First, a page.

Even Arizona has Adaptive Skiing

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PHOTO: A photo of two men wearing snow gear. Both men are strapped to skis and have ski poles. On man, wears black pants, a red jacket and an orange sign on his chest that reads "visually impaired." The man wears a black helmet, sunglasses and has a microphone that is pointed near his mouth so that he can communicate with his instructor.  Behind that man is a younger man, wearing black pants, a blue jacket, and an orange sign that reads "guide." The man has his arms spread out and wears a wide smile on his face. The two men are posing near the bottom of a snow-filled mountain.

Even Arizona has Adaptive Skiing

Quick guide to skiing in the Southwest

Story by Cirpiano Chayrez
Photo courtesy of Gina Schuh and Flagstaff Adaptive Sports

When Alex Davenport isn’t spending his summers in Portillo, Chile sharpening his skiing skills in the Andes, he’s a rather busy man back in Arizona.

After getting out of the Marine Corps in 2011, Davenport moved to Flagstaff, Arizona and attended Northern Arizona University (NAU). During his stint at NAU, Davenport made friends with employees of a local ski resort, where he eventually taught ski lessons.

Davenport had taught people of all ages how to ski, but he never gave an adaptive lesson to somebody with a disability before—that is until the opportunity presented itself.

“That lesson changed the course of my life forever,” Davenport said. “And that was kind of the beginning of our adaptive program; it was just with one lesson.”

That program he’s referring to is Skiable, an event held every year at the Arizona Snowbowl in Flagstaff, where kids with disabilities learn how to ski. In its first year of existence in 2011, Skiable saw just 12 participants.

In 2018, that number leaped to 750 lessons, and over 1000 are expected to be taught at the next event in November.


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The exponential growth and popularity of Skiable has led Davenport to recruit instructors from outside organizations—such as Breckenridge Outdoor Education Center in Colorado—just to meet the demand of adaptive lessons.

“It’s a wonderful event. It fills up very quickly each year,” Davenport said. “And we’re really looking forward to having it again this upcoming season.”

Teaching someone who has never skied how to safely reach the bottom of a mountain is a task of its own. But teaching someone who may be partially blind or have a physical disability to do the same thing? Where do you even start?

According to Davenport, it’s a simple process that starts with an email to his staff, introducing themselves to Davenport and the organization. Afterward, Davenport, or a member of his staff, sends a form back to the student or parents to get more information about what he or she would like to accomplish at Skiable.

That introduction provides enough information to start assessing what adaptive equipment will be needed and to pair the student with a compatible instructor.

Finding that compatibility between an instructor and a student with a visual impairment is especially crucial. “It’s actually one of my favorite lessons to teach,” Davenport said.

Davenport went on to explain there are three main ways people learn: visually, auditorily or kinesthetically. When it comes to someone with a visual impairment, Davenport stressed the importance of the instructor being well-versed in the auditory and kinesthetic portion of the lesson.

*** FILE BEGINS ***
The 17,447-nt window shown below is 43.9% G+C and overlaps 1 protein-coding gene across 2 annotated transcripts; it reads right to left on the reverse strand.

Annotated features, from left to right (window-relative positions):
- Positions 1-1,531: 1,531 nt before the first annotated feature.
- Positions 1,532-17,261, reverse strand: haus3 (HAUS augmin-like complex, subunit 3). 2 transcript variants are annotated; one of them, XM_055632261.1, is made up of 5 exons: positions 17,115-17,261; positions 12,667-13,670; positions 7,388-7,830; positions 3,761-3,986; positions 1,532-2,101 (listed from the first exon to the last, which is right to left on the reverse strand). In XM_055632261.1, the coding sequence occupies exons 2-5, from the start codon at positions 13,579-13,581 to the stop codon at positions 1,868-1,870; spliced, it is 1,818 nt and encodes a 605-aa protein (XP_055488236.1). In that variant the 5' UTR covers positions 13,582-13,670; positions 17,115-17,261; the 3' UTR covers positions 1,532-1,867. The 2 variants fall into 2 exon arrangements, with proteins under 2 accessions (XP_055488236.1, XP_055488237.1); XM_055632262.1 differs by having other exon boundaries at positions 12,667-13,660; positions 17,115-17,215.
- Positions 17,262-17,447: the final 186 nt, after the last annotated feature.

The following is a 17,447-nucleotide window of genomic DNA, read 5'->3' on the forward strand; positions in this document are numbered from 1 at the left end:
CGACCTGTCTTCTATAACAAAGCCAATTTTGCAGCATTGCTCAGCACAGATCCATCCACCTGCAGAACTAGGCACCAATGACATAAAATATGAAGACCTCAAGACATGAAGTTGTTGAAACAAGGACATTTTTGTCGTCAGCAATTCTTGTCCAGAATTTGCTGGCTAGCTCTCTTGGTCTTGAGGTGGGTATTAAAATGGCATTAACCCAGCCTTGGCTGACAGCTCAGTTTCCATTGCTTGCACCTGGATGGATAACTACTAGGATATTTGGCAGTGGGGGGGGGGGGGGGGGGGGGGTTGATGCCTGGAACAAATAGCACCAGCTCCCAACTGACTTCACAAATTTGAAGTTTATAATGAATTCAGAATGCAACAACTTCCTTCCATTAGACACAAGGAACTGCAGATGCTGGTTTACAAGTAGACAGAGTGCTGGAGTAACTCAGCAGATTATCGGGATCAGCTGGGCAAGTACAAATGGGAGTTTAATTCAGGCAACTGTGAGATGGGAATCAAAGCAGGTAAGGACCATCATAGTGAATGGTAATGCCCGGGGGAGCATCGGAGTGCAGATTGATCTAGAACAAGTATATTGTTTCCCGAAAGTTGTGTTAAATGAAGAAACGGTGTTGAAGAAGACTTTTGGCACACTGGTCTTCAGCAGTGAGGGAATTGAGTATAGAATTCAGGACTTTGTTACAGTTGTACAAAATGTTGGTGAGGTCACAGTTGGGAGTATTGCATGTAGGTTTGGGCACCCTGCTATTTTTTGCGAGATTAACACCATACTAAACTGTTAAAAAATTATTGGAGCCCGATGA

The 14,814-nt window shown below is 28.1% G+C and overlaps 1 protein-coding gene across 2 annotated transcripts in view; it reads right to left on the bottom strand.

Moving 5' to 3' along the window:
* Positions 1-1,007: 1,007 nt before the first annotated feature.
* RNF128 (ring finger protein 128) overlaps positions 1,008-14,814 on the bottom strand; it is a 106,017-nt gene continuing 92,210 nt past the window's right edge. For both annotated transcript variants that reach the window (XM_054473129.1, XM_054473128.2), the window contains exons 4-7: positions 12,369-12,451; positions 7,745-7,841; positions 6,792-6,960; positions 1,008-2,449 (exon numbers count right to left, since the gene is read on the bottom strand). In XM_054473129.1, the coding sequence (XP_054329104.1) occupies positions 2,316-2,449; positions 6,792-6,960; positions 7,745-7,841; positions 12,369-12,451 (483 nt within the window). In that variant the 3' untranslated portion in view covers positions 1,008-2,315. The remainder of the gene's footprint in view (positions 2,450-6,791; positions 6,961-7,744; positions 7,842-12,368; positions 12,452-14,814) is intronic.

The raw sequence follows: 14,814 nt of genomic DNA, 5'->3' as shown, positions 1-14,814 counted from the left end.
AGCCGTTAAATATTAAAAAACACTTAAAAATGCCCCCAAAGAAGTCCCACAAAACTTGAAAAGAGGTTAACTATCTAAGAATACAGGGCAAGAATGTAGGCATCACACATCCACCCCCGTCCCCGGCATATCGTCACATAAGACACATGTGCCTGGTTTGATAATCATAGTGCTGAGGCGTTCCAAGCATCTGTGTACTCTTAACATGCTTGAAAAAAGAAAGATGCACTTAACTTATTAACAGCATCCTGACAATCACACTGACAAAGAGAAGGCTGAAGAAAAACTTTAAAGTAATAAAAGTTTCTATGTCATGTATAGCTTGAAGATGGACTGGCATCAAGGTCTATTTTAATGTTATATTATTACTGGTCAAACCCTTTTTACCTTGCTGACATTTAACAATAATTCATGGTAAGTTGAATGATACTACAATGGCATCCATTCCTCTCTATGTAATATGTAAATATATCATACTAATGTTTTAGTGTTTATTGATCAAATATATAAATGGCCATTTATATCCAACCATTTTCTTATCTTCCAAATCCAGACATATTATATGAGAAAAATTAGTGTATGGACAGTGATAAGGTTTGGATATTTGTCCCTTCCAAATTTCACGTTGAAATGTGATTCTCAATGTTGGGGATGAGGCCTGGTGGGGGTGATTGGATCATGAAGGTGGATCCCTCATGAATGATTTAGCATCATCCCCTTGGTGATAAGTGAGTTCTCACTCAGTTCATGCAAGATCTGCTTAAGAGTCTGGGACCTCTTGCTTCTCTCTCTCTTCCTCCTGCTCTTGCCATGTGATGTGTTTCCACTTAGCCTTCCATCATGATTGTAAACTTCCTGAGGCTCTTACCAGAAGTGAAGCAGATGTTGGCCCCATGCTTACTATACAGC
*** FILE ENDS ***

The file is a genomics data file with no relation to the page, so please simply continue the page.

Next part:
Over the last nine years, Davenport has put together a widely successful program that has helped hundreds, if not thousands, of kids learn that anything can be accomplished—whether you have a disability or not.

Gina Schuh, a C5 quadriplegic, has skied with Davenport many times since her injury.  “Sit-skiing is exhilarating and hands-down the most fun I’ve had since becoming a wheelchair-user.”

Schuh liked the program so much she helped Davenport raise funds to buy another sit-ski.

If you are looking to book your next snow getaway, check out our "Can't Miss List" down below.

  1. Bear Mountain, California: http://usarc.org
  2. Lake Tahoe, California: http://achievetahoe.org/
  3. Mammoth Mountain, California: Disabled Sports Eastern Sierra
  4. Beaver Creek, Colorado: https://www.beavercreek.com/plan-your-trip/ski-and-ride-lessons/category/adaptive.aspx
  5. Breckenridge and Winter Park, Colorado: The Breckenridge Outdoor Education Center Adaptive Ski & Ride School
  6. Challenge Aspen At Snowmass, Colorado: Challenge Aspen
  7. Crested Butte, Colorado: Adaptive Sport Center 
  8. Eldora, Colorado: Eldora Ski Resort
  9. Keystone, Colorado: Keystone Adaptive Center/
  10. Steamboat Springs, Colorado: https://steamboatstars.com/
  11. Telluride, Colorado: https://tellurideadaptivesports.org/
  12. Higher Ground, Idaho: Higher Ground
  13. Ski Apache Adaptive Sports, New Mexico: http://skiapacheadaptivesports.com/
  14. Ski Santa Fe and Albuquerque: https://adaptivesportsprogram.org/
  15. Beaver Mountain in Logan, UT: http://www.cgadventures.org
  16. Deer Valley Ski Resort, Utah: National Ability Center 
  17. Snowbasin Resort in Huntsville, Utah: Snow Basin Adaptive Sports 
  18. Snowbird Ski Resort: www.wasatchadaptivesports.org
  19. Sundance Mountain Resort: www.wasatchadaptivesports.org

Did we miss one? Please let us know by emailing our editor at Editor@Ability360.org.

Cipriano Chayrez

Cipriano Chayrez

Writer

Cipriano Chayrez Jr. (C.J.) is a student at the Walter Cronkite School of Journalism and Mass Communication at Arizona State University, pursuing a bachelor’s degree in sports journalism. His love for all Arizona sports teams began in 2008, and he has been living with the consequences ever since.


Read more by Cipriano Chayrez.

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